The permanent statement creates one or more permanent variables.


This statement has one parameter:

variables – is a list of variables to be created. Each variable should be separated from the next by a comma. If a variable name contains spaces or punctuation it should be surrounded by chevron (« ») characters.


This statement creates one or more permanent variables. Like fileglobal variables, permanent variables are associated with a particular database – in fact, permanent variables are fileglobal variables. Unlike regular fileglobal variables, however, permanent variables are permanently attached to the current database. Whenever that database is saved, the permanent variables are saved along with it. When the database is opened, these variables will be automatically re-created and filled with the previous data. Permanent variables are very useful for preferences, passwords, etc. Note: The dbinfo( function can create a list of the permanent variables associated with a database.

The example creates two permanent variables, SalesTaxRate and EarlyDiscount.

permanent SalesTaxRate, EarlyDiscount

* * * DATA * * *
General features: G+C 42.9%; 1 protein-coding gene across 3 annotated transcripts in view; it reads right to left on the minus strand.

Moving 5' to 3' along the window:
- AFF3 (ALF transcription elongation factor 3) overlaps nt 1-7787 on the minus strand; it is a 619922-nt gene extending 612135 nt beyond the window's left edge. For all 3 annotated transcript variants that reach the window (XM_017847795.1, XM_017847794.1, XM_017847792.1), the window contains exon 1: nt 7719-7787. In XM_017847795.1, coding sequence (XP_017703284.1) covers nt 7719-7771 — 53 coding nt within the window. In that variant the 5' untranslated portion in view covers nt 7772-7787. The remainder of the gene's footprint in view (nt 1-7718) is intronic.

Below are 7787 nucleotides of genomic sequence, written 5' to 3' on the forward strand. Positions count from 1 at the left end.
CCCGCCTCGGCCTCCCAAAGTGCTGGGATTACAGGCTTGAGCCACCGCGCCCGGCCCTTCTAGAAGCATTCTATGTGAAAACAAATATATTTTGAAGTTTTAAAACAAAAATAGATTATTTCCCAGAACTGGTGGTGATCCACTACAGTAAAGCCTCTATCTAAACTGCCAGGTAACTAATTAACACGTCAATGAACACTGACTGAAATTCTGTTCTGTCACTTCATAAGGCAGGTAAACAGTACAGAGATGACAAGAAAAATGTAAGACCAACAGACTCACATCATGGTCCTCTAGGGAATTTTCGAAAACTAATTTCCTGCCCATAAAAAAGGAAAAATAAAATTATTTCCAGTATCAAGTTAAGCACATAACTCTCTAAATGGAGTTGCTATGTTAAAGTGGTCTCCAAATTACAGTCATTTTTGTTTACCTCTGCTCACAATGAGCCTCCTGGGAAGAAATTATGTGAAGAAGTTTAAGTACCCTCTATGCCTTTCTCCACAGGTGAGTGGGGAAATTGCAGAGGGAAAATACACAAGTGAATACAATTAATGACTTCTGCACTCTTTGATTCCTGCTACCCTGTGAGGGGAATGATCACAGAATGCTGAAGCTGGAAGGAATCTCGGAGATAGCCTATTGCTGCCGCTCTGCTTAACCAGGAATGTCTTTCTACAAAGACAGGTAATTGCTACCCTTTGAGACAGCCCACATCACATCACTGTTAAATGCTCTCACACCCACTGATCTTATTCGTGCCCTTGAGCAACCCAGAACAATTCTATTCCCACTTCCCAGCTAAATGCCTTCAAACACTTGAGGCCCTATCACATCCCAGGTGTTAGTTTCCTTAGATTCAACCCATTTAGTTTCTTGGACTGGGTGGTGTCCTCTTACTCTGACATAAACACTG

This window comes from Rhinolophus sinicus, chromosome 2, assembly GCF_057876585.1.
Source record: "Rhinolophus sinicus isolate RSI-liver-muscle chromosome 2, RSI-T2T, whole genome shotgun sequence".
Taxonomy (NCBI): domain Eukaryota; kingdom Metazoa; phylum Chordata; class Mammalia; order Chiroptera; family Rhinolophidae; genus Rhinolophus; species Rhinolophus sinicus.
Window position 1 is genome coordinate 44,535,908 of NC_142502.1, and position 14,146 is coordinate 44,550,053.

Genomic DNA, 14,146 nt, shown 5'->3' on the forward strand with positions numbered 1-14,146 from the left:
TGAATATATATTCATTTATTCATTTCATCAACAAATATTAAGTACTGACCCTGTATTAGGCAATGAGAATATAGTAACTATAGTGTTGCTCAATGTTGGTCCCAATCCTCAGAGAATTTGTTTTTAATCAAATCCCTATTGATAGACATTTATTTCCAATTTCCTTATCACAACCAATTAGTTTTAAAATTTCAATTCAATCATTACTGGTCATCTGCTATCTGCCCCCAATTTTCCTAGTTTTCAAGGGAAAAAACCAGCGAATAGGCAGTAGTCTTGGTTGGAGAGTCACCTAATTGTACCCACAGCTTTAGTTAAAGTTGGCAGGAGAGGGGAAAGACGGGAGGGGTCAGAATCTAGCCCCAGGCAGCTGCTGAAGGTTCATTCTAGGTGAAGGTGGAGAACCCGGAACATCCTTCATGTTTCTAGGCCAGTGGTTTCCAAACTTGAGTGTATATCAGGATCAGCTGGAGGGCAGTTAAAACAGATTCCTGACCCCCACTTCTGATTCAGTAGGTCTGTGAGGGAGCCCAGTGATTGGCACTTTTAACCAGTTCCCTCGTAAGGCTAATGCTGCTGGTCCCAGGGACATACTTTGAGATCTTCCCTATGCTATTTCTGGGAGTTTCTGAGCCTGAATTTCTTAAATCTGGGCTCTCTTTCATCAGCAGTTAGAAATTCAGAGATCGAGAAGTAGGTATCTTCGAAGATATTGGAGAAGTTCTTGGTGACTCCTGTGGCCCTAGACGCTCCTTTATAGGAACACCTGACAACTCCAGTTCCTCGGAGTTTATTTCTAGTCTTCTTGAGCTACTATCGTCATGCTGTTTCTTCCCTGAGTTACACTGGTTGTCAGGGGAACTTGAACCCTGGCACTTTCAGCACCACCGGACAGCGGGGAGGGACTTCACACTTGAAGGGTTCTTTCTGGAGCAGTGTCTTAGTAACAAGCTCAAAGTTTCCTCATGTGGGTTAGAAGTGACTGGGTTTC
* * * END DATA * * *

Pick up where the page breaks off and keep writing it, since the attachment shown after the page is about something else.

Permanent variables may be used just like any other variable. You may change the value of the variable with an assignment, like this:


When the database is saved, the SalesTaxRate will also be saved. Note: If you close the file without saving, the new SalesTaxRate value will not be saved!

A permanent variable is forever, unless you destroy it with the unpermanent statement. Once you’ve created the permanent variable, it will remain forever attached to the database, even if you never run the procedure containing the permanent statement again – or even if you delete that procedure! On the other hand, there’s no harm in running the permanent statement twice for the same variable, it will simply continue to use the already created permanent variable.

Permanent values can be used with shared databases, but they aren’t shared. Each local copy of the database has its own private copy of the permanent variables. If a user changes the value of a permanent variable, that is not shared with other users of the same shared database. There is no way that one user can find out what another user’s permanent variables contain, but there is a way to change what values are stored in another user’s permanent variables. An administator can upload a New Generation of the Database including the permanent variables. This will replace the permanent variables on other users' copy of the database the next time they open it. For another option for sharing this type of information, consider using a server variable, which is stored on the server and shared with other users of the shared database. See Server Variables (Shared Variables) to learn more about these variables.

See Also


10.0No ChangeCarried over from Panorama 6.0